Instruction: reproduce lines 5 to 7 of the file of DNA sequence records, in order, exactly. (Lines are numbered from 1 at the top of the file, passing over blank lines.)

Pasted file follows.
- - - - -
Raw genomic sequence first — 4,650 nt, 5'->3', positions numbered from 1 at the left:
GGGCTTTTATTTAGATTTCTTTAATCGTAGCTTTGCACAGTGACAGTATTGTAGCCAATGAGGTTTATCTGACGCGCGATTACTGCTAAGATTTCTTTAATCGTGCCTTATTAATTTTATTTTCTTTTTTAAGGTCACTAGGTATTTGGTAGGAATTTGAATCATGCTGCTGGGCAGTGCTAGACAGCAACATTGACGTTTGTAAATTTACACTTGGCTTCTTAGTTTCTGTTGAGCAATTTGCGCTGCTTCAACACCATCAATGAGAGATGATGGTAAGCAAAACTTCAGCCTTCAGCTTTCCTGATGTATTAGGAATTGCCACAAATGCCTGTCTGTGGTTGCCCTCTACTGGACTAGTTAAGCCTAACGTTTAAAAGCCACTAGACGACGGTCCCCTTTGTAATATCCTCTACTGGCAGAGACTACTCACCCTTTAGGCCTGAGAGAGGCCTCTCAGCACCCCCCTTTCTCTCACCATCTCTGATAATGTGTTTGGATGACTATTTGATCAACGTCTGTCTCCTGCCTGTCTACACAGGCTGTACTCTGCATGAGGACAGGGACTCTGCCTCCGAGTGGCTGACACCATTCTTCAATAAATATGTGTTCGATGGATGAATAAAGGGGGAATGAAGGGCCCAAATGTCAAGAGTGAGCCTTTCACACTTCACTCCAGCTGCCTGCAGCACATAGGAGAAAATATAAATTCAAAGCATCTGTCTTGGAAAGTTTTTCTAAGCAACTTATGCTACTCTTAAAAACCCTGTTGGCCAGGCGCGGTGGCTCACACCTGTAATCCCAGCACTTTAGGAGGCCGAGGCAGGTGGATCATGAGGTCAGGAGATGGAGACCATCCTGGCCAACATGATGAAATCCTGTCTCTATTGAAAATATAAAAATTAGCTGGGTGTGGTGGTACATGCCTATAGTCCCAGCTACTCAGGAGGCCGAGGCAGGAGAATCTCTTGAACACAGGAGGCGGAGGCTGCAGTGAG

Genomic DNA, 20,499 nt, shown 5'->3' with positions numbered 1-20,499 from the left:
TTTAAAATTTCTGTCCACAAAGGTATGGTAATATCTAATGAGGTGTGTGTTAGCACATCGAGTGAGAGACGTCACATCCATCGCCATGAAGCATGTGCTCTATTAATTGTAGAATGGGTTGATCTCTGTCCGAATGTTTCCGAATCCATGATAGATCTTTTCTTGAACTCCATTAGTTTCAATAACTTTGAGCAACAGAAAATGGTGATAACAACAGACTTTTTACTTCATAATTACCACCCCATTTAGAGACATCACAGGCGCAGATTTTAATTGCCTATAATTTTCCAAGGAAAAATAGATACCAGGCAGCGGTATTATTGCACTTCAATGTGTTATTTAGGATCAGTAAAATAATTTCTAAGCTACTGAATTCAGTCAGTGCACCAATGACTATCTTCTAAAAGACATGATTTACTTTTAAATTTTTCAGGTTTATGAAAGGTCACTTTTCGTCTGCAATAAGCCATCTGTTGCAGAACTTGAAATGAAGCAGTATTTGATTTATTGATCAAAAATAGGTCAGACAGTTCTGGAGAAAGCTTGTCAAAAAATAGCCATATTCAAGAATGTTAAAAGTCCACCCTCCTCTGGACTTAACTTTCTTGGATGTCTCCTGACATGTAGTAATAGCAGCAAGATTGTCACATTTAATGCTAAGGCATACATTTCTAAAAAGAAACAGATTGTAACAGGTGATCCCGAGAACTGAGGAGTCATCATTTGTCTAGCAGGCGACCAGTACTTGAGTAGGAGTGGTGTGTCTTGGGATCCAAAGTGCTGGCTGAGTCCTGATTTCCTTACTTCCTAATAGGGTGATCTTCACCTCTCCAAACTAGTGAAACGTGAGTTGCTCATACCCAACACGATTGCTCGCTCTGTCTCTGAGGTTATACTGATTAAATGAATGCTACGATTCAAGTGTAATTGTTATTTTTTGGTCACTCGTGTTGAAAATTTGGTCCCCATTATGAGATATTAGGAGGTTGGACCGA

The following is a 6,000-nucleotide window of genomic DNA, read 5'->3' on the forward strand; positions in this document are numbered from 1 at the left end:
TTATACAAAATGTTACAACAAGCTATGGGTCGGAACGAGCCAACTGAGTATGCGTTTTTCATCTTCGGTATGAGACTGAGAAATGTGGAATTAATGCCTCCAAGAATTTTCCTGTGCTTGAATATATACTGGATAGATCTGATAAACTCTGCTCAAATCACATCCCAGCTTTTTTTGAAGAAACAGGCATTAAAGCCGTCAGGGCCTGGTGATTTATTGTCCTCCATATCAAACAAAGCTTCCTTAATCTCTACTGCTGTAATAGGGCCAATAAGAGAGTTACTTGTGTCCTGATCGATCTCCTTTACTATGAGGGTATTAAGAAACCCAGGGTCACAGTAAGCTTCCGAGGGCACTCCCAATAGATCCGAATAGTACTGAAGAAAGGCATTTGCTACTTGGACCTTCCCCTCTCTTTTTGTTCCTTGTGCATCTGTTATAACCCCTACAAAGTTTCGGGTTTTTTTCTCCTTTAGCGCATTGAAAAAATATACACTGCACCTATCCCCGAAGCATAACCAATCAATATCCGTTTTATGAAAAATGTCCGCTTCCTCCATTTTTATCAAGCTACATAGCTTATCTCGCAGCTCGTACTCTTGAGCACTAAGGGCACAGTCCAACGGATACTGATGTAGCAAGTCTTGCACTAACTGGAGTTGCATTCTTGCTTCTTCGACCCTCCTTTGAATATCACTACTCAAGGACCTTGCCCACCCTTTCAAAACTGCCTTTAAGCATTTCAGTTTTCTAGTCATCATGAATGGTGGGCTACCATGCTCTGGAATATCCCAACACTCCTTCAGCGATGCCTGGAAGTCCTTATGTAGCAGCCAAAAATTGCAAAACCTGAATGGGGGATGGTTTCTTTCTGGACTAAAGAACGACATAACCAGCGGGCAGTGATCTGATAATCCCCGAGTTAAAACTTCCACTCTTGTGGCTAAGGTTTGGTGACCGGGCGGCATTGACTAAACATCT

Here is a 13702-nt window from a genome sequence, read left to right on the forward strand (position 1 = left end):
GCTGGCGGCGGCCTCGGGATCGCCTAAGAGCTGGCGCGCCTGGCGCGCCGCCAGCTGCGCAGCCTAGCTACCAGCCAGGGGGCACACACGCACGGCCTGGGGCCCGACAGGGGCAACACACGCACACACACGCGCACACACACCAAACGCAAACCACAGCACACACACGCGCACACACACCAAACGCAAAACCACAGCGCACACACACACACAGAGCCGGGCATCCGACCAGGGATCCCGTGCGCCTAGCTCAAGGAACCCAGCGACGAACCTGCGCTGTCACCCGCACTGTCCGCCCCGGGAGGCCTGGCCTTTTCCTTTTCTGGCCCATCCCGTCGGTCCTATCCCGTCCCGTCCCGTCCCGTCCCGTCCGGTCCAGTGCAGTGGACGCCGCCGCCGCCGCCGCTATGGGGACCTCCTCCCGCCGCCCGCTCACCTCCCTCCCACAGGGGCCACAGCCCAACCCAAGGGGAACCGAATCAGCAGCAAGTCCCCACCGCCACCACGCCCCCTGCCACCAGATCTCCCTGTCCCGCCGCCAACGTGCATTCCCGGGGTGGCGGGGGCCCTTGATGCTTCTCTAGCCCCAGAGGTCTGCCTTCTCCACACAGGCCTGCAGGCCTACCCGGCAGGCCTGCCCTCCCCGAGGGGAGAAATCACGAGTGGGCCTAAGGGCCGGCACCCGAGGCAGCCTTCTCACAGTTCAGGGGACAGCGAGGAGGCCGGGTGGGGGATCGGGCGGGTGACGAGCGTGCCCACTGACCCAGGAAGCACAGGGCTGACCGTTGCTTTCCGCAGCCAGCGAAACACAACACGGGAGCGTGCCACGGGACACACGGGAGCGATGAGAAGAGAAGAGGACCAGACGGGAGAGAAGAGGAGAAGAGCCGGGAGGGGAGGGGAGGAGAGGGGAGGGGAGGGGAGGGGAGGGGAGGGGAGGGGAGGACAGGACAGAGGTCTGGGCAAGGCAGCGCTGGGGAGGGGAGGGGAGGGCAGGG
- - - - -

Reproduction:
The following is a 6,000-nucleotide window of genomic DNA, read 5'->3' on the forward strand; positions in this document are numbered from 1 at the left end:
TTATACAAAATGTTACAACAAGCTATGGGTCGGAACGAGCCAACTGAGTATGCGTTTTTCATCTTCGGTATGAGACTGAGAAATGTGGAATTAATGCCTCCAAGAATTTTCCTGTGCTTGAATATATACTGGATAGATCTGATAAACTCTGCTCAAATCACATCCCAGCTTTTTTTGAAGAAACAGGCATTAAAGCCGTCAGGGCCTGGTGATTTATTGTCCTCCATATCAAACAAAGCTTCCTTAATCTCTACTGCTGTAATAGGGCCAATAAGAGAGTTACTTGTGTCCTGATCGATCTCCTTTACTATGAGGGTATTAAGAAACCCAGGGTCACAGTAAGCTTCCGAGGGCACTCCCAATAGATCCGAATAGTACTGAAGAAAGGCATTTGCTACTTGGACCTTCCCCTCTCTTTTTGTTCCTTGTGCATCTGTTATAACCCCTACAAAGTTTCGGGTTTTTTTCTCCTTTAGCGCATTGAAAAAATATACACTGCACCTATCCCCGAAGCATAACCAATCAATATCCGTTTTATGAAAAATGTCCGCTTCCTCCATTTTTATCAAGCTACATAGCTTATCTCGCAGCTCGTACTCTTGAGCACTAAGGGCACAGTCCAACGGATACTGATGTAGCAAGTCTTGCACTAACTGGAGTTGCATTCTTGCTTCTTCGACCCTCCTTTGAATATCACTACTCAAGGACCTTGCCCACCCTTTCAAAACTGCCTTTAAGCATTTCAGTTTTCTAGTCATCATGAATGGTGGGCTACCATGCTCTGGAATATCCCAACACTCCTTCAGCGATGCCTGGAAGTCCTTATGTAGCAGCCAAAAATTGCAAAACCTGAATGGGGGATGGTTTCTTTCTGGACTAAAGAACGACATAACCAGCGGGCAGTGATCTGATAATCCCCGAGTTAAAACTTCCACTCTTGTGGCTAAGGTTTGGTGACCGGGCGGCATTGACTAAACATCT

Here is a 13702-nt window from a genome sequence, read left to right on the forward strand (position 1 = left end):